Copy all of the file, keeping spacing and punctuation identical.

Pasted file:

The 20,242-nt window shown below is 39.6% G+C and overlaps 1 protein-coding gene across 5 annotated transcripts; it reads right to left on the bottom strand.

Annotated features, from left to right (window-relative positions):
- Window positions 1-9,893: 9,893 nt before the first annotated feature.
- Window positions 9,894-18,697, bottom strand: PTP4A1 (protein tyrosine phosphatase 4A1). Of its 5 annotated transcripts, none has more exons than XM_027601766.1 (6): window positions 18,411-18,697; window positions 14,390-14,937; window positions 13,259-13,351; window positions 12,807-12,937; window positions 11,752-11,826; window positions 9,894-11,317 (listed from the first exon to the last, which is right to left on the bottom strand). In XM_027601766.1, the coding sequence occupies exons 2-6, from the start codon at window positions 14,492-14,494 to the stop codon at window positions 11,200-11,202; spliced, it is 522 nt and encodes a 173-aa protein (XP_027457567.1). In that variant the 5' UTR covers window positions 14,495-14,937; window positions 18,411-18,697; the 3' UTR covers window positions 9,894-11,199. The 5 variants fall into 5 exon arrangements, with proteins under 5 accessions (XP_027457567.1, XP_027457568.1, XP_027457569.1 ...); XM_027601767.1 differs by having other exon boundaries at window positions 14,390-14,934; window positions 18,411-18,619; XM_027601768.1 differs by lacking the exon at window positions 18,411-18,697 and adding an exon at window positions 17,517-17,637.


The 20,242-nt window shown below is 39.6% G+C and overlaps 1 protein-coding gene across 5 annotated transcripts; it reads right to left on the bottom strand.

Annotated features, from left to right (window-relative positions):
- Window positions 1-9,893: 9,893 nt before the first annotated feature.
- Window positions 9,894-18,697, bottom strand: PTP4A1 (protein tyrosine phosphatase 4A1). Of its 5 annotated transcripts, none has more exons than XM_027601766.1 (6): window positions 18,411-18,697; window positions 14,390-14,937; window positions 13,259-13,351; window positions 12,807-12,937; window positions 11,752-11,826; window positions 9,894-11,317 (listed from the first exon to the last, which is right to left on the bottom strand). In XM_027601766.1, the coding sequence occupies exons 2-6, from the start codon at window positions 14,492-14,494 to the stop codon at window positions 11,200-11,202; spliced, it is 522 nt and encodes a 173-aa protein (XP_027457567.1). In that variant the 5' UTR covers window positions 14,495-14,937; window positions 18,411-18,697; the 3' UTR covers window positions 9,894-11,199. The 5 variants fall into 5 exon arrangements, with proteins under 5 accessions (XP_027457567.1, XP_027457568.1, XP_027457569.1 ...); XM_027601767.1 differs by having other exon boundaries at window positions 14,390-14,934; window positions 18,411-18,619; XM_027601768.1 differs by lacking the exon at window positions 18,411-18,697 and adding an exon at window positions 17,517-17,637.